Rules Are Overrated

Heidi Carrington Heath
4 min readJun 27, 2020

White friends, can we talk for a second?

I’ve been thinking a lot about the things that have shaped this moment we are in. I’ve been trying to get some clarity for myself about my own complicity. I’ve also been thinking critically about the systems of power and oppression at play.

Listen y’all. I’m a rule follower. I like rules and structure. I yell at my spouse for making u-turns where they aren’t supposed to etc. It’s a standing joke in our house. I’m also a white woman who was socialized to be a peacemaker and to pacify or avoid conflict. It’s a major piece of white privilege how much we are taught that if we just follow the rules, it will all be okay. Because that’s only a message given to white folks. We learn to send an email after the meeting to say “I really appreciated what you said,” but avoid speaking up in public so as not to “rock the boat.” This is a piece of my own complicity.

And, I have been an organizer and an activist long enough to know that these qualities are part of the problem. We don’t arrive at a moment like this without a lot of people from the most privileged among us being more afraid of breaking rules than standing up for what is right. Children do not end up in literal camps on our border without a lot of good people being unwilling to break rules. See also: those who said things would never get this bad and pushed out radical voices who warned of this YEARS ago.

We don’t end up with Black and Brown trans women being murdered in record numbers and a pandemic of Black death flooding our streets without a lot of white folks claiming “trust the system.” We do not end up in a culture where looting a store front matters more than a Black life without a particular emphasis on “following the rules.” “Nice white liberalism” is complicit in this moment shaped by an ethos of working within systems and playing by the rules.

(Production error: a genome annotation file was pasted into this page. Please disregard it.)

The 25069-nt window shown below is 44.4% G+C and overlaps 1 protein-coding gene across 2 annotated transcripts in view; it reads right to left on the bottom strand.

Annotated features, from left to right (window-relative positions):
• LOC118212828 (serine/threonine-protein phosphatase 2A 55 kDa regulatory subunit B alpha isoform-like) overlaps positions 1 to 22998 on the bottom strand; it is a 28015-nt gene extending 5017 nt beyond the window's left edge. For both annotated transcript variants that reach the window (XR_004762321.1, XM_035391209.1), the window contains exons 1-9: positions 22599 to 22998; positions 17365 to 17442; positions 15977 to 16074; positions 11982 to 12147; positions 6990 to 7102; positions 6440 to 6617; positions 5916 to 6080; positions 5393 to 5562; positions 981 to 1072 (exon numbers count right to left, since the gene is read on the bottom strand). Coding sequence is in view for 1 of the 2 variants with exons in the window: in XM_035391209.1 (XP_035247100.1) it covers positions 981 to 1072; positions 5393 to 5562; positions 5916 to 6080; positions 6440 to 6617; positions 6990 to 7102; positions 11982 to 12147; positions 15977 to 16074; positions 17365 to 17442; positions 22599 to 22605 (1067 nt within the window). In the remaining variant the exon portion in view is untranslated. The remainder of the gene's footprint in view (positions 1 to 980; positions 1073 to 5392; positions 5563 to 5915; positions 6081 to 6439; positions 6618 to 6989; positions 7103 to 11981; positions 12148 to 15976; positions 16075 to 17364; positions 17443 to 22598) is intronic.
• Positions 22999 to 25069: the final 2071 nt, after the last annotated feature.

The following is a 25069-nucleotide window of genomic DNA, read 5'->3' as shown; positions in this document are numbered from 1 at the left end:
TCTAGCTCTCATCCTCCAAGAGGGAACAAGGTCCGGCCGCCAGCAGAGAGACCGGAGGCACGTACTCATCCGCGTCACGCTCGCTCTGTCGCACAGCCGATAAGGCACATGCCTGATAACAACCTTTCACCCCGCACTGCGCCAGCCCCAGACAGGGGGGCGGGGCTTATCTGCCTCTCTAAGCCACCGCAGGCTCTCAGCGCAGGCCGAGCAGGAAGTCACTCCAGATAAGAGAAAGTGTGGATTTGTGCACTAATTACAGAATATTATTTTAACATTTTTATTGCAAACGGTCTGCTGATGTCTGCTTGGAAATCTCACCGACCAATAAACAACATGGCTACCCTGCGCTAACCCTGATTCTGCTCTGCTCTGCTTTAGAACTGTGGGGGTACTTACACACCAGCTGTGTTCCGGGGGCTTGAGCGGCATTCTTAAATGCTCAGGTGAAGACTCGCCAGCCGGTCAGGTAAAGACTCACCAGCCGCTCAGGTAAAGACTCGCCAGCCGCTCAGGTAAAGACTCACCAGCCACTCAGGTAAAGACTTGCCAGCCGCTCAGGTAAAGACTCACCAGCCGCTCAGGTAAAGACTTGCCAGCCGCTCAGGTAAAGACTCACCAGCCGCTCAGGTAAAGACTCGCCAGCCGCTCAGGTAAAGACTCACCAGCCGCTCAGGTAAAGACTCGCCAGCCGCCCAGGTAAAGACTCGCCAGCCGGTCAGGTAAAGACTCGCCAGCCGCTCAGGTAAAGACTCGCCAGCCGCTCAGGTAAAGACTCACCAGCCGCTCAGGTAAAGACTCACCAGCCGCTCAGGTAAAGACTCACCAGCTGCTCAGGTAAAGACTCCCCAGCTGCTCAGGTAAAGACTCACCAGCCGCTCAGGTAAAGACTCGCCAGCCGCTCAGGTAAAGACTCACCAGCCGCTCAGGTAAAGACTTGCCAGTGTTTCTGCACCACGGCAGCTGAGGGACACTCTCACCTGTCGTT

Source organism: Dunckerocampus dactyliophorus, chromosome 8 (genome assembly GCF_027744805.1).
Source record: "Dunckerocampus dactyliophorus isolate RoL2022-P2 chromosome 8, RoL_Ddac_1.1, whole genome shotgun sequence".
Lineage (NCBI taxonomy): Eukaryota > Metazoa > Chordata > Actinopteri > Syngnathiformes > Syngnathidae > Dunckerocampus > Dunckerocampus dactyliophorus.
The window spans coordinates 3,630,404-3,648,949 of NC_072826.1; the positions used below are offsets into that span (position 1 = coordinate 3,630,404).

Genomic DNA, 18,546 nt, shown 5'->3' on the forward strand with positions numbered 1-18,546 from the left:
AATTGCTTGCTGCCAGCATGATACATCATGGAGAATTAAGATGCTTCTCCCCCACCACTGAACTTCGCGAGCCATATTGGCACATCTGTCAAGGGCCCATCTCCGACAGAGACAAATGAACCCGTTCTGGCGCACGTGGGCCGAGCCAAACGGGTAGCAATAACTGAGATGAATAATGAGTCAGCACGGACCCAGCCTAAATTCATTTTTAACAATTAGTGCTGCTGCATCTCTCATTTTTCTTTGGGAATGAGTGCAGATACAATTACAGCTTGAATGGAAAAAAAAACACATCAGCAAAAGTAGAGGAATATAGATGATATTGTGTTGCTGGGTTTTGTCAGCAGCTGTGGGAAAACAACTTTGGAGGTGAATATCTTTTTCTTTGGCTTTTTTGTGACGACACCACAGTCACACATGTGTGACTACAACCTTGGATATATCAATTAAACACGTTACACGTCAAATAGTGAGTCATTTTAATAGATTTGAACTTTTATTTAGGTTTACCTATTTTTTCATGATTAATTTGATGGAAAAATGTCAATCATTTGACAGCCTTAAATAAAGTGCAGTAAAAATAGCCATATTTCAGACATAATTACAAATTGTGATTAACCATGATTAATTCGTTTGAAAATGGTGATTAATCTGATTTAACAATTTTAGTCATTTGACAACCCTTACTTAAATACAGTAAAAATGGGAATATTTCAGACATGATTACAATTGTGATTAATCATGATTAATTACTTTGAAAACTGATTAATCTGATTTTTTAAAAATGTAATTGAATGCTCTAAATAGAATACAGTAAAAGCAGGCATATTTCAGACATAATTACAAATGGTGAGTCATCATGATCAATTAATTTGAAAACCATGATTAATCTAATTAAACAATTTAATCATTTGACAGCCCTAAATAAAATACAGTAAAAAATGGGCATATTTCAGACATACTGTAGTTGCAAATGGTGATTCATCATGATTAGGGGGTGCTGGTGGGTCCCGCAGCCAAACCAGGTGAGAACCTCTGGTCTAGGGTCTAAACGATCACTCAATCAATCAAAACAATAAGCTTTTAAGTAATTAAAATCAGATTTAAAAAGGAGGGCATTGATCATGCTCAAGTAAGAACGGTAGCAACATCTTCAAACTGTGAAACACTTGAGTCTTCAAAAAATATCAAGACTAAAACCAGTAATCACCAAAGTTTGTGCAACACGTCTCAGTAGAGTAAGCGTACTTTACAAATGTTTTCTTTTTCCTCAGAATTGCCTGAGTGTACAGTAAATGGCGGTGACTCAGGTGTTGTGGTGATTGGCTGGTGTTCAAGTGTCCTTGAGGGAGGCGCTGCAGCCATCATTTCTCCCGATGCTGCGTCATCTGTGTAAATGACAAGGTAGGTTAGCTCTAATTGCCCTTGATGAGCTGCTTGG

So, from one rule follower to another, it’s past time to get serious about how rules and order will not protect us. Black women in particular have been telling us this for years. This moment is about breaking the societal rules designed to keep us quiet. This is a moment for not remaining silent. Because playing by the rules, being nice, good girls, is a tool of systems of power to keep us down. It keeps us more focused on the person who breaks a window than the Black body bleeding to death in the street. It turns us against one another, instead of uniting us against the forces of oppression who harm all of us. Niceness will not protect us. The opposite in fact.

For white folks, this moment is about understanding that our perceived risk of what will happen to us if we break a rule is likely different than the actual risk. But even and especially when there is actual risk, we’ve gotta do it. Because the risk is still less to us than to so many others. Putting our bodies on the line for Black and Brown lives, for queer and trans lives, for folks on the margins and at the intersections, is what having actual skin in the game is all about. This is a moment in which there cannot be neutrality and we are going to have to get loudly disruptive. There is going to be some intensive altercation. But the call is clear. Get in the game. Stop being nice. The rules will not protect us (regardless of what our whiteness taught us).

White beloveds we’ve got to do our own work. There’s no time not to. This isn’t a time for order. It is a time for revolution. Get a caucus of trusted people in which you can examine your whiteness. Play Black women for their labor, and follow their lead. Learn to step up IN the room, and not just on the email afterwards. Put your body on the line. Donate your cash. Put a sign on your lawn, and be willing to stand by it when the neighbors give you heat. Learn to say Black Lives Matter without stumbling over the words. Read a book (but don’t stop there). Get serious about examining why it is your organization cannot retain Black and Brown folks, and how you might be part of the problem. The list goes on and on.

Audre Lorde taught us that our silence will not protect us. Trust Black Women. Be a rule breaker, and get to work.

Recommended reading: Standing Up for Racial Justice’s Characteristics of White Supremacy Culture. It’s a great tool to keep returning to in our work.



Heidi Carrington Heath

The Rev. Heidi Carrington Heath (she/her/hers) is a preacher, teacher, activist, writer, holy mischief maker, and proud queer femme.